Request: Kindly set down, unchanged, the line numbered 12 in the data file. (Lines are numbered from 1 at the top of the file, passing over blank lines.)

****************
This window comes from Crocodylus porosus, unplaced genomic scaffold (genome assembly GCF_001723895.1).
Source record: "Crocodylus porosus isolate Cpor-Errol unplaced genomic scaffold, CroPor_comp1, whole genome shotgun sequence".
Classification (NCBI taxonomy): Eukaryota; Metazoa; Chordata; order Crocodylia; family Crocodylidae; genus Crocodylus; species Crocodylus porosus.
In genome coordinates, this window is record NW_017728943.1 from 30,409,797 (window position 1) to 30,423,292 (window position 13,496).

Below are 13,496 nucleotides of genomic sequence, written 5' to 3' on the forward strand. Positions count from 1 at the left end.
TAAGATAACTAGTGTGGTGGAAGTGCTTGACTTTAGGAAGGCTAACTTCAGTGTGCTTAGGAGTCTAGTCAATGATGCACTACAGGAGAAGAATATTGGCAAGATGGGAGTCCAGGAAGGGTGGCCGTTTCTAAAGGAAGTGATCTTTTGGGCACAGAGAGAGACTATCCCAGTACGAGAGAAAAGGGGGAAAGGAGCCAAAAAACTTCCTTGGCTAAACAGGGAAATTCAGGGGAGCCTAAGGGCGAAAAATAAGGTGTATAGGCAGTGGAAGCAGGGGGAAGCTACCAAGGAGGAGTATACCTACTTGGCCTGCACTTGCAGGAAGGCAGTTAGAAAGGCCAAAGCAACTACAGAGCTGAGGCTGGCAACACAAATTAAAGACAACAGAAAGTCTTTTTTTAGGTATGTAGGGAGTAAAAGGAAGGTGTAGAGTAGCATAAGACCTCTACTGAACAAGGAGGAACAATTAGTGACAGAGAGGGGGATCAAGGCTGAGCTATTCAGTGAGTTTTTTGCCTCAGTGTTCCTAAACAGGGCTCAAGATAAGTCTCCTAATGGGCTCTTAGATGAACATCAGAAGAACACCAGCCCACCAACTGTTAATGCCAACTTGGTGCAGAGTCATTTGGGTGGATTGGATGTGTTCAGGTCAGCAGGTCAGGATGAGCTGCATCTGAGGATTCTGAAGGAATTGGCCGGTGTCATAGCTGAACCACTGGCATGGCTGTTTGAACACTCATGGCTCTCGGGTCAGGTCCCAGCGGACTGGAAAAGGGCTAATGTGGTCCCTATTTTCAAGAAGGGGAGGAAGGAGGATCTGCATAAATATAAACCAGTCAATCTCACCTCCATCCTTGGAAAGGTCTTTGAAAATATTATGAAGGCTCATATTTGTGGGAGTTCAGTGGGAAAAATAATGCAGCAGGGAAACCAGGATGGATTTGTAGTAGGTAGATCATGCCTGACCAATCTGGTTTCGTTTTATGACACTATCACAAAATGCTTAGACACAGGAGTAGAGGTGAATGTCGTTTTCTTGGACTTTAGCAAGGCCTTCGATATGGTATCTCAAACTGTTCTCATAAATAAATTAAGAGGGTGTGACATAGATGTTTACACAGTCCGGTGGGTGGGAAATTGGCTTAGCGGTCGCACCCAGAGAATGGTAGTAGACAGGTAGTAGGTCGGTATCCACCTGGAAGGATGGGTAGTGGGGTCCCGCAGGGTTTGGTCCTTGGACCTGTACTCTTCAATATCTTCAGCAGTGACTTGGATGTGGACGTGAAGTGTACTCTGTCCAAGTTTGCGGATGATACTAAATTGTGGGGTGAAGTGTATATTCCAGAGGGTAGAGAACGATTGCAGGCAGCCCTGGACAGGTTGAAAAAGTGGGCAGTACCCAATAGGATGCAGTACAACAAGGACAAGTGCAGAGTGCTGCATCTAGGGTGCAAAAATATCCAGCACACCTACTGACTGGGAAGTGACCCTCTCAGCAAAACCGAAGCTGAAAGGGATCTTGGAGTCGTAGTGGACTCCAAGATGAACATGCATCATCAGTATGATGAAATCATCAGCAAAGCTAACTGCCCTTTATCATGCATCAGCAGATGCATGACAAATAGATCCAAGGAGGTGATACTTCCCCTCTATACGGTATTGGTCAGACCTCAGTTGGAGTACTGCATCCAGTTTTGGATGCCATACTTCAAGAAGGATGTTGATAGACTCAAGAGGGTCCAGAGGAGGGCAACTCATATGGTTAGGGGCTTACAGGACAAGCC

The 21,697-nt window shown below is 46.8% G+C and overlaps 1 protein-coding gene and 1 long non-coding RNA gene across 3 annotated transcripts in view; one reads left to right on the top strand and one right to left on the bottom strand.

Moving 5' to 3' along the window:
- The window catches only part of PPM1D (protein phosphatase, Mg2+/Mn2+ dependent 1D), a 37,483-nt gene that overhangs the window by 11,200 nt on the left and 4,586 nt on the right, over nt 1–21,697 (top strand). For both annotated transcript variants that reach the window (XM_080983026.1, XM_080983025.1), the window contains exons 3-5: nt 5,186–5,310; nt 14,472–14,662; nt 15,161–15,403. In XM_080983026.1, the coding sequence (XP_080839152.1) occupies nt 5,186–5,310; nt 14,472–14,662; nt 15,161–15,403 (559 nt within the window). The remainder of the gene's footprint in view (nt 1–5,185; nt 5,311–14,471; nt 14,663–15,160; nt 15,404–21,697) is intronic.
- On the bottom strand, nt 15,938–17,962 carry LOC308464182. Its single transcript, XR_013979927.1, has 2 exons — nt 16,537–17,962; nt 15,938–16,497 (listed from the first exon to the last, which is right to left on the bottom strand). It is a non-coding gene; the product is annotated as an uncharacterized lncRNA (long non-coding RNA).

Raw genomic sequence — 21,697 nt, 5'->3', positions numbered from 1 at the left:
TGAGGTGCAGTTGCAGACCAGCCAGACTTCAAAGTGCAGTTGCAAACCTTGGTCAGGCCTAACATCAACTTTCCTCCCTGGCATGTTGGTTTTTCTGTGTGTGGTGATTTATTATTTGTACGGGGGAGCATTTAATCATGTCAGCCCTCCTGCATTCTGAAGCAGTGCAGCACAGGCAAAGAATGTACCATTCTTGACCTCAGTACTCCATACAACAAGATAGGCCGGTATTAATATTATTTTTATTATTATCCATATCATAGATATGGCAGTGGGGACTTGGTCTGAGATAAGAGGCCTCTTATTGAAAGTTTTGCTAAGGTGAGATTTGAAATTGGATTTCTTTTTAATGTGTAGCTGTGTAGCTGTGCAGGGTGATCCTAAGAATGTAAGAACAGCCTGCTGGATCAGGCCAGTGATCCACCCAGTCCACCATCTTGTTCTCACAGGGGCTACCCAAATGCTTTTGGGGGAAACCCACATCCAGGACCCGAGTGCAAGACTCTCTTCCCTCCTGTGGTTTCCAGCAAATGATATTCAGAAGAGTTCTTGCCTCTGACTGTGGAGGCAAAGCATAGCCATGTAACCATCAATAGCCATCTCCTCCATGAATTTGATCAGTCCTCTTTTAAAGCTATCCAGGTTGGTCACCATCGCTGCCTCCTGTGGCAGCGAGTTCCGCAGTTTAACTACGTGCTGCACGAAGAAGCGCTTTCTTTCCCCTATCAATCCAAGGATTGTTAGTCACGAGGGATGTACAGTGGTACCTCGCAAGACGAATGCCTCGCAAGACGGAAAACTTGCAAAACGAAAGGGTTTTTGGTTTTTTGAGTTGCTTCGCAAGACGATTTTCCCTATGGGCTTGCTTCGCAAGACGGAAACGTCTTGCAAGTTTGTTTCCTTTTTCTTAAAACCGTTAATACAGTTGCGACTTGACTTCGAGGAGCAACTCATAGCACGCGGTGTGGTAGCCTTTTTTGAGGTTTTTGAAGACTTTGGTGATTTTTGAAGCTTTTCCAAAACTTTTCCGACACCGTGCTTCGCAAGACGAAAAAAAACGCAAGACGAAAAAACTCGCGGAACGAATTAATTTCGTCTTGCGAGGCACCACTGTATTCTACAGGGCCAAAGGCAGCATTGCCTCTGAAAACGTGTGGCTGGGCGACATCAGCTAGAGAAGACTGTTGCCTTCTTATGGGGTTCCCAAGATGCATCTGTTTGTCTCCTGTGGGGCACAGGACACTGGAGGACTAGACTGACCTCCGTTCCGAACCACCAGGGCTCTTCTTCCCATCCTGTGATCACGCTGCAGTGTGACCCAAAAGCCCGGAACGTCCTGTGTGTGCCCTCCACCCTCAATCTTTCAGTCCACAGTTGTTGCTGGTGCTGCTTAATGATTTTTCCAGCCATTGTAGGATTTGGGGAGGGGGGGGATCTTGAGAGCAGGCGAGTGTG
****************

TGAGGTGCAGTTGCAGACCAGCCAGACTTCAAAGTGCAGTTGCAAACCTTGGTCAGGCCTAACATCAACTTTCCTCCCTGGCATGTTGGTTTTTCTGTGTGTGGTGATTTATTATTTGTACGGGGGAGCATTTAATCATGTCAGCCCTCCTGCATTCTGAAGCAGTGCAGCACAGGCAAAGAATGTACCATTCTTGACCTCAGTACTCCATACAACAAGATAGGCCGGTATTAATATTATTTTTATTATTATCCATATCATAGATATGGCAGTGGGGACTTGGTCTGAGATAAGAGGCCTCTTATTGAAAGTTTTGCTAAGGTGAGATTTGAAATTGGATTTCTTTTTAATGTGTAGCTGTGTAGCTGTGCAGGGTGATCCTAAGAATGTAAGAACAGCCTGCTGGATCAGGCCAGTGATCCACCCAGTCCACCATCTTGTTCTCACAGGGGCTACCCAAATGCTTTTGGGGGAAACCCACATCCAGGACCCGAGTGCAAGACTCTCTTCCCTCCTGTGGTTTCCAGCAAATGATATTCAGAAGAGTTCTTGCCTCTGACTGTGGAGGCAAAGCATAGCCATGTAACCATCAATAGCCATCTCCTCCATGAATTTGATCAGTCCTCTTTTAAAGCTATCCAGGTTGGTCACCATCGCTGCCTCCTGTGGCAGCGAGTTCCGCAGTTTAACTACGTGCTGCACGAAGAAGCGCTTTCTTTCCCCTATCAATCCAAGGATTGTTAGTCACGAGGGATGTACAGTGGTACCTCGCAAGACGAATGCCTCGCAAGACGGAAAACTTGCAAAACGAAAGGGTTTTTGGTTTTTTGAGTTGCTTCGCAAGACGATTTTCCCTATGGGCTTGCTTCGCAAGACGGAAACGTCTTGCAAGTTTGTTTCCTTTTTCTTAAAACCGTTAATACAGTTGCGACTTGACTTCGAGGAGCAACTCATAGCACGCGGTGTGGTAGCCTTTTTTGAGGTTTTTGAAGACTTTGGTGATTTTTGAAGCTTTTCCAAAACTTTTCCGACACCGTGCTTCGCAAGACGAAAAAAAACGCAAGACGAAAAAACTCGCGGAACGAATTAATTTCGTCTTGCGAGGCACCACTGTATTCTACAGGGCCAAAGGCAGCATTGCCTCTGAAAACGTGTGGCTGGGCGACATCAGCTAGAGAAGACTGTTGCCTTCTTATGGGGTTCCCAAGATGCATCTGTTTGTCTCCTGTGGGGCACAGGACACTGGAGGACTAGACTGACCTCCGTTCCGAACCACCAGGGCTCTTCTTCCCATCCTGTGATCACGCTGCAGTGTGACCCAAAAGCCCGGAACGTCCTGTGTGTGCCCTCCACCCTCAATCTTTCAGTCCACAGTTGTTGCTGGTGCTGCTTAATGATTTTTCCAGCCATTGTAGGATTTGGGGAGGGGGGGGATCTTGAGAGCAGGCGAGTGTG